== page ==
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  1. Inclusion of Cookies in Bonbons

    My method is designed to make sure the cookie rounds will fit the mold after cooking. If you cut them before cooking, they can spread and be too big. For cutting, I use the wide end of a piping tip that fits the mold I use. I have only found one actual cookie cutter that is the right size and it is sold in a set of 10 or 12 cutters of different sizes. I have no use for the other sizes, so I never bought the set. The piping tip works great and is easy to source.
  2. Inclusion of Cookies in Bonbons

    For the times when I used cookie layers, I did it as a bottom layer rather than mixing it with the ganache (piped the ganache, placed a cookie on top then capped with chocolate. I made the dough, rolled it out pretty thin, cooked it to a soft consistency, then used a cutter to cut small circles that fit inside my mold, then finished baking to a drier, crunchier texture. Then I removed the discs and arranged them on a tray and used my airbrush to spray a layer of cocoa butter on the top and sides, then once that set, I flipped them over and coated the bottoms. That way, you're not dipping in chocolate and creating that overpowering chocolate taste that you experienced. I didn't test them beyond a week, but they were still crunchy after that time.
  3. Does anyone have any information on shelf life of molded bonbons that include a marshmallow layer?
  4. Favorite white chocolate

    I use mostly Cocoa Barry Blanc Satine 29%. It is excellent for shelling, sweet but not crazy sweet with a nice vanilla note. It is well-priced and a fantastic work-horse white. I started using it at the suggestion of Norman Love, who also uses it as his main white chocolate. Of course, it's a matter of taste, so you just have to keep trying them until you find one that you like and that works well for its intended applications.
  5. I saw a few recipes where the chocolate is left out of the recipe. It is included in the instructions and the total weight of the ingredients assumes it, but it is not listed. I just chalk it up to poor editing. Overall, the information is the book is useful and the separation of recipes by water activity is certainly interesting and informative.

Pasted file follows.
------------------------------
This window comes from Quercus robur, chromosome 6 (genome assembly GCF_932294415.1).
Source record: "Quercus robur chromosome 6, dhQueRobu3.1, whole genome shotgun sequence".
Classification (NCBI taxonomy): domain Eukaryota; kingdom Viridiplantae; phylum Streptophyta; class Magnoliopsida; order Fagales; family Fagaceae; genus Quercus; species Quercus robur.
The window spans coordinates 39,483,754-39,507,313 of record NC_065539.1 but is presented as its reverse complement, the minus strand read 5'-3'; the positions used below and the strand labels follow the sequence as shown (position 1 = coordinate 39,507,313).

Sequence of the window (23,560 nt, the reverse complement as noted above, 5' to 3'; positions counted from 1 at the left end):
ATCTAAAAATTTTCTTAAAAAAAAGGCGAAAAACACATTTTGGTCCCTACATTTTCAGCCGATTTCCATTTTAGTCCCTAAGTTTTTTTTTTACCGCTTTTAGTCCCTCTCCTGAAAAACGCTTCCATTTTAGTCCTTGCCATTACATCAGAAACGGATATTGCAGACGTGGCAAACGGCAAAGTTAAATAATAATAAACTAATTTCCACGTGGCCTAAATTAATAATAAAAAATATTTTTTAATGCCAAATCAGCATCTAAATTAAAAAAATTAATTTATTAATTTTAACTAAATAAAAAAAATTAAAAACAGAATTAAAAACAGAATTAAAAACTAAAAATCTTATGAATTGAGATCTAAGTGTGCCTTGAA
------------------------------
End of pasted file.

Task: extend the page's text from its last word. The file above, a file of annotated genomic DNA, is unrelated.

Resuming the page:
6. I don't think it would ever work consistently to let the CB dry before removing the tape. You have to remove it when the CB is still soft. I usually remove the tape right after airbrushing. Works well as long as you haven't sprayed such a thick enough layer that it can run. Taping in general is very tedious and time consuming, especially for large production. I can't imagine doing it in a commercial setting. Molded bonbons are labor intensive enough. No need to kill the margins even further by adding additional steps.
  7. I think it would be inconsistent to rely on seepage to get a clean thin line. Here's how I would do it if I had to use tape. I would use two pieces of tape - both the width of the center yellow stripe. The first piece would be to mask off the center yellow stripe. The second piece would be on the side that is more solid yellow with a thin gap between the two pieces of tape. I would then spray or brush black CCB on the areas that are supposed to be black. I would then remove the tape and spray or brush yellow.
  8. Those remind me of the Norman Love Black Collection bonbons. When I went to a class at his factory, they would tell me how they painted any bonbon...except the Black Collection. They said that was a secret. I eventually figured it out. I use a cosmetic tool that looks like a q-tip but is pointed and firmer. Whatever tool you choose for scraping, just make sure you're not damaging the mold.
  9. I have used a large cardboard box with a cut out n the back for an air filter and a box fan behind it to pull air out of the box. Worked great.
  10. I would think the Savage Bros. Firemixer 14 would do the job.
  11. When I enlarge the photos, it doesn't look to me like it's a ring around a solid bonbon. The part below the ring looks wider at the top than the part above the ring and the lower part also seems to be curving inwards where it meets the ring. . To me, it looks like the top part is a separate tier. Maybe it's an optical illusion. Like I said in my original post, I can't even figure out exactly what I am seeing, much less how to recreate it. From what I can tell on his Instagram, Giorgio doesn't ever seem to answer questions about technique, so this one may remain a mystery.
  12. Water activity and shelf life

    Which meter did you purchase and are you happy with it?
  13. Interesting things to try. I need to up my creative thinking...you guys are amazing. By the way, @gfron1 I saw your Valentines Day chocolates on instagram. Really nice. I see the Asian strainer made a comeback.
  14. Interesting possibility. My first thought is that the ring would either melt into the shell ( I assume it's a thin band of white chocolate colored black) or there would be difficulty in getting the bonbon to release from the mold. I also wonder if there owuld be issues with the ring falling out or dislocating when you flip the mold the remove the chocolate to create the shell.
  15. Here's another one that I am curious about. I am not even exactly sure about what is going on here. are there two separate red pieces separated by that black ring or is that black ring just wrapped around the shell?